These are only some of the problems faced by the people of Gaza. The courage shown by these people is beyond description. Even under these impossible circumstances, the inhabitants of Gaza wish to work to determine their own future and be their own decision makers. Despite all these problems and compulsions, Gaza has achieved significant success. At present, the literacy rate in Gaza is more than 90%, and there are several big universities, the most prominent of them being the Jamia Islamia of Gaza, which was founded by Sheikh Ahmed Yassin Shaheed. There are also several other renowned universities like Jamia Azhar Gaza (based on Egypt’s Jamia Azhar) Jamia-al-Aqsa, Jamia Filistin, Jamia-tul-Umma, Jamia-tul-Quds Maftooha (Open University).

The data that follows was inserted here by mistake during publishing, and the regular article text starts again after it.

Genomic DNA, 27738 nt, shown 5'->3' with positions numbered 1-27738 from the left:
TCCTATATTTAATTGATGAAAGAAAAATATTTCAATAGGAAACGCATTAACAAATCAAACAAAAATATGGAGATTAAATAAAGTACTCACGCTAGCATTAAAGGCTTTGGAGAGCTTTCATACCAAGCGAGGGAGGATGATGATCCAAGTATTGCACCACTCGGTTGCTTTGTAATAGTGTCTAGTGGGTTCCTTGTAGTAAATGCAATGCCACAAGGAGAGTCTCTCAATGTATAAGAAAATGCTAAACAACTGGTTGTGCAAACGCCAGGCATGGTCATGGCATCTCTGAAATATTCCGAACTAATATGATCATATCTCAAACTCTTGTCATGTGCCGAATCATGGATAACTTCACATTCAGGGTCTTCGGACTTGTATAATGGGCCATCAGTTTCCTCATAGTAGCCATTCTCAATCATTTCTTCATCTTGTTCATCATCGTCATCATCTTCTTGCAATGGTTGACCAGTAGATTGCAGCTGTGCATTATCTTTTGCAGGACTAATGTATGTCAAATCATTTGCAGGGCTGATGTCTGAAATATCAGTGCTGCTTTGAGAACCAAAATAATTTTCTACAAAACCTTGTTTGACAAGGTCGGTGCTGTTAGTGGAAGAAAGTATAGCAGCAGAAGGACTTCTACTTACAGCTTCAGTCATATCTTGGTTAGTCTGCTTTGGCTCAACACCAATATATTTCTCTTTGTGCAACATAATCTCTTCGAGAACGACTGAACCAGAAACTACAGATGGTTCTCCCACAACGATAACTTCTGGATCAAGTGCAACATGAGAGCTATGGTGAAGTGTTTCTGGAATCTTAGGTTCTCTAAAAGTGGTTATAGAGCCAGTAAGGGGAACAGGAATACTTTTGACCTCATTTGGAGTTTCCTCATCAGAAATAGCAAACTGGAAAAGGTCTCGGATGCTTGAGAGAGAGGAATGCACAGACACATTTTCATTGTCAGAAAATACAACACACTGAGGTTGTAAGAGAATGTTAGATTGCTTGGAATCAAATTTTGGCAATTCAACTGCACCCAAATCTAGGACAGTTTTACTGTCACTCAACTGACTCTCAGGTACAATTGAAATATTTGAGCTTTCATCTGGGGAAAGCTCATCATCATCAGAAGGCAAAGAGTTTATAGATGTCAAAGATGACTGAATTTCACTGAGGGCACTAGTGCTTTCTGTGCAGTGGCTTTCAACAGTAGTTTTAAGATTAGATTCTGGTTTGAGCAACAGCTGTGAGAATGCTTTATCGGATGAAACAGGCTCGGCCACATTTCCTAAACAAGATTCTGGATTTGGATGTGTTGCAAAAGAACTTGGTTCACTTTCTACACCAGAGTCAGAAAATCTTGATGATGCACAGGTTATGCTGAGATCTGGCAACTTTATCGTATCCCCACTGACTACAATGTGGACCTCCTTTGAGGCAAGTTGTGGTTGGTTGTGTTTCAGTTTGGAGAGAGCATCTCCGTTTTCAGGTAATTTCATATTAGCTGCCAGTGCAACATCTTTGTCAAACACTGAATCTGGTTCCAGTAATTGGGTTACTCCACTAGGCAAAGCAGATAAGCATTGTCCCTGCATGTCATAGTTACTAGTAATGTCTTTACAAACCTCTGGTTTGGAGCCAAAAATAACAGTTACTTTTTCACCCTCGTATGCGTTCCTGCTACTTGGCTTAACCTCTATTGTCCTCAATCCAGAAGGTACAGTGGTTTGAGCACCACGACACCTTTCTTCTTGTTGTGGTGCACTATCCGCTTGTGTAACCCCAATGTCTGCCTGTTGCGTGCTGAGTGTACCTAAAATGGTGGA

To conclude, there are various discussions about the name of ‘Gaza’. Some people think that ‘Gaza’ is synonymous with the Arabic words (‘المنعۃ‘شوکت) (al-man’a) meaning pride or glory, (‘القوۃ‘قوت) (al-qawwa) meaning power and strength. Some people take it as ‘الثروۃ’ meaning wealth. While some other people think that it is الممیزۃ’ ، المختصة’(meaning distinguished or unique). Meanings may differ, but the fact is that “Gaza” has a distinctive meaning of its own.